The reach of radio: ending civil conflict through rebel demobilization
We examine the role of FM radio in mitigating violent conflict. We collect original data on radio broadcasts encouraging defections during the Lord's Resistance Army (LRA) insurgency. This constitutes the first quantitative evaluation of an active counterinsurgency policy that encourages defections through radio messages. Exploiting random topography-driven variation in radio coverage along with panel variation at the grid-cell level, we identify the causal effect of messaging on violence. Broadcasting defection messages increases defections and reduces fatalities, violence against civilians, and clashes with security forces. Income shocks have opposing effects on both the conflict and the effectiveness of messaging.
Authors: Alex Armand, Paul Atwell, Joseph F. Gomes
You can find the research article here.
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Knowledge of vitamin A deficiency and crop adoption: evidence from a field experiment in Mozambique
Vitamin A deficiency is a widespread public health problem in Sub-Saharan Africa. This paper analyzes the impact of an intervention fighting vitamin A deficiency through the promotion of production and consumption of orange-fleshed sweet potato in Mozambique.Learn more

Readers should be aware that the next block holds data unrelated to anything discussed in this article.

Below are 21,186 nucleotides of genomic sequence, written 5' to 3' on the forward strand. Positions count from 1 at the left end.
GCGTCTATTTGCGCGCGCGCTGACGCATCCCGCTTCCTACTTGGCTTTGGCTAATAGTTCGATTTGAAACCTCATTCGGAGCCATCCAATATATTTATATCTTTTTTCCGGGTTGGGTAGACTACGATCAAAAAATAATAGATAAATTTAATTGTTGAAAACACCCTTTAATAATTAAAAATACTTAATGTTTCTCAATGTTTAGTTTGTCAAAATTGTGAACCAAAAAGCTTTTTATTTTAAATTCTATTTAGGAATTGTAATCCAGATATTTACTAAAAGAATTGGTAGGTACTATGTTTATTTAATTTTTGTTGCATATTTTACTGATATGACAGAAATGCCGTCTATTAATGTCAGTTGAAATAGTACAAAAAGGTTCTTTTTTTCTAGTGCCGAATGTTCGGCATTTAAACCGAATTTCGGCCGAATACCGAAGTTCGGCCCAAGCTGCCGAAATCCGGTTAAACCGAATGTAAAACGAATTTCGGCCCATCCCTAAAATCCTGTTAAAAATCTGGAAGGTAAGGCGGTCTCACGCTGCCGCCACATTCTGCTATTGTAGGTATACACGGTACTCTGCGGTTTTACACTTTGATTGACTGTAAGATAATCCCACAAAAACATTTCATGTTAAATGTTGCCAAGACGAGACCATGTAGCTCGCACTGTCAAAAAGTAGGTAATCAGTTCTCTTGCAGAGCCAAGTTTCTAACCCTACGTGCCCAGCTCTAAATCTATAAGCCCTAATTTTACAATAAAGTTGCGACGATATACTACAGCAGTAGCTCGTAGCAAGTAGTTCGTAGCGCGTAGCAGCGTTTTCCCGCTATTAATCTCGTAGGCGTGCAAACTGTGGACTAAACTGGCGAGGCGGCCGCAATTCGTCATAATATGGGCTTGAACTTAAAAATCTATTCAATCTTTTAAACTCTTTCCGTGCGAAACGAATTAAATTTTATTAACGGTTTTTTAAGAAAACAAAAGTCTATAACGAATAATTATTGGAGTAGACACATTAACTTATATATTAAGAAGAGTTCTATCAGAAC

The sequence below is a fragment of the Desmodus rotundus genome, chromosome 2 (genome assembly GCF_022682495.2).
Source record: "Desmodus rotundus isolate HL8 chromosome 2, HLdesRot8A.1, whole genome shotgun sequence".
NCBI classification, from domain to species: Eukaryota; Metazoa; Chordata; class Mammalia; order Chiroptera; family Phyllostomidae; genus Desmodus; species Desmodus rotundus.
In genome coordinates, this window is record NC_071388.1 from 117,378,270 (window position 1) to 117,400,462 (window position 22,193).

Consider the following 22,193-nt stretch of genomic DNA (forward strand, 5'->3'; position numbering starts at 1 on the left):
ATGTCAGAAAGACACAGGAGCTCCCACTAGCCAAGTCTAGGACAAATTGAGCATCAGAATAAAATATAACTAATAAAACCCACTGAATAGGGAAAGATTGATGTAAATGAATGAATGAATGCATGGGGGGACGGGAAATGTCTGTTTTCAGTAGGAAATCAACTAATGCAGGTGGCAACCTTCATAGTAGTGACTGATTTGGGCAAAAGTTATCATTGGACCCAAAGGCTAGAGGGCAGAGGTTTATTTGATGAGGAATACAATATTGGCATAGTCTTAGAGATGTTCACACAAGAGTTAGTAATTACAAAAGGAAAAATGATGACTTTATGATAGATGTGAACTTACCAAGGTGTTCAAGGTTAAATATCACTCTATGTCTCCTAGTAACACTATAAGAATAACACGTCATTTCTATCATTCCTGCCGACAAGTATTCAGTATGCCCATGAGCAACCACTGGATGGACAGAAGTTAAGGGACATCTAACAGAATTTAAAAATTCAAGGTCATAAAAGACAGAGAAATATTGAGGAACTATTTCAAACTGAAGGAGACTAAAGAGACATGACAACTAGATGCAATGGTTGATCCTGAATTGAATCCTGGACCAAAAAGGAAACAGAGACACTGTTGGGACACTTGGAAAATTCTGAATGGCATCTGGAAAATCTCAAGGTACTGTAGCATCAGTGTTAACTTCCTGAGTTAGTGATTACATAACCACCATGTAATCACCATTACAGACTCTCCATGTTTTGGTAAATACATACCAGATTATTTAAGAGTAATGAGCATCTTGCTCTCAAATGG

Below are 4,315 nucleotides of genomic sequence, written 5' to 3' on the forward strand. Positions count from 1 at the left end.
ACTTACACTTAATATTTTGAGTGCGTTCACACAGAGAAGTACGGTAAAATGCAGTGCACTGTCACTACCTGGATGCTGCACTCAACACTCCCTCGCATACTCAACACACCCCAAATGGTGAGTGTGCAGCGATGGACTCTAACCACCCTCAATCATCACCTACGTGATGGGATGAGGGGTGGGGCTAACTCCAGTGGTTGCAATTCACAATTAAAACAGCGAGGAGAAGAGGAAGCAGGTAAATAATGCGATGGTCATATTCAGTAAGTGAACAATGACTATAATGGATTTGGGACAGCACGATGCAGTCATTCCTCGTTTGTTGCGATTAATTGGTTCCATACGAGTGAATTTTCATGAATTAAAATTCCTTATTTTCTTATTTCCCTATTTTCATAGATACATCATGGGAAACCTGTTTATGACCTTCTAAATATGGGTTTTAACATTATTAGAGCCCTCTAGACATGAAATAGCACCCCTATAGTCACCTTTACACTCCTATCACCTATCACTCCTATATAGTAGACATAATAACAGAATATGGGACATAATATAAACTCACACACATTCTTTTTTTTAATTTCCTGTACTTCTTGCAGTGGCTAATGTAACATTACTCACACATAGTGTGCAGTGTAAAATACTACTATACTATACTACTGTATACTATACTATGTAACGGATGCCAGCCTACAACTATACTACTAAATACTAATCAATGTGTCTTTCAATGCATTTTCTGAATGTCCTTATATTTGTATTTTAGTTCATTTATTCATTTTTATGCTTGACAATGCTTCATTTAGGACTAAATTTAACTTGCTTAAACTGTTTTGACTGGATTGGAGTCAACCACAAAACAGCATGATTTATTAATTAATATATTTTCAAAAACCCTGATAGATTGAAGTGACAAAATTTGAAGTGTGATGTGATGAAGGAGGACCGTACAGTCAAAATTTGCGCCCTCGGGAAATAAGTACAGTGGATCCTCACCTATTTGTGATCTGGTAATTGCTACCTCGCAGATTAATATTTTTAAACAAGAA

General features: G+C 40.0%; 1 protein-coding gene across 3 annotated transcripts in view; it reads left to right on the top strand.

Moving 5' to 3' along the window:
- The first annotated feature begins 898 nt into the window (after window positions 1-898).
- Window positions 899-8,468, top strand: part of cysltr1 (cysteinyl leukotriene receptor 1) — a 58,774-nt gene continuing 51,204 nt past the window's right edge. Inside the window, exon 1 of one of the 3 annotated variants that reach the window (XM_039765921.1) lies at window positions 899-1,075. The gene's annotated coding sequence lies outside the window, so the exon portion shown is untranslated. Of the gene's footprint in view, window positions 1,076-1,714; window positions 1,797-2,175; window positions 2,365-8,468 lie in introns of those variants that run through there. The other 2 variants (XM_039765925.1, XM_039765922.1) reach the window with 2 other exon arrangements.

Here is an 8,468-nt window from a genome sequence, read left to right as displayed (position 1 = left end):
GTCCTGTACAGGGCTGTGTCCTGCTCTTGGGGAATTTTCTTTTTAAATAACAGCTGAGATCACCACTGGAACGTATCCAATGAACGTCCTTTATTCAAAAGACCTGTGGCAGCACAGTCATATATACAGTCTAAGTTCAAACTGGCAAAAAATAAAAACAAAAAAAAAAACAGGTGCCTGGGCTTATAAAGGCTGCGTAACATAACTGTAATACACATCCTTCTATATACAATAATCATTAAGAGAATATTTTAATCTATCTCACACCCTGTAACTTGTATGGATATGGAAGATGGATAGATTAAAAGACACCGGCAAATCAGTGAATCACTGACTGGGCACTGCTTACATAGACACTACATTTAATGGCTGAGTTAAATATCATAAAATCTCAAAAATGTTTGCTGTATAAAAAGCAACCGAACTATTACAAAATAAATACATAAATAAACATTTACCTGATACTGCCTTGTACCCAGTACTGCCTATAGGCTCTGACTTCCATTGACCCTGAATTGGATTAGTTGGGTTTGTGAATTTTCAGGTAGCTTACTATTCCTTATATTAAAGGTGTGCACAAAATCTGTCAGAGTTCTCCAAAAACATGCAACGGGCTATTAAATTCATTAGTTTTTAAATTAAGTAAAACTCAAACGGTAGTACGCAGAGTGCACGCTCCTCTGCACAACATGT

Belief Systems and Health Behaviors in Guinea Bissau
This project: How much of low demand for preventive health care can be explained by lack of awareness or knowledge and the extent to which knowledge and beliefs on health are shifted.Learn more
Promoting Migrant Remittances using Mobile Money: Evidence from a Field Experiment
Answering broad questions regarding the determinants and consequences of migrant remittances is the goal of this research project of Nova SBE NOVAFRICA Knowledge CenterLearn more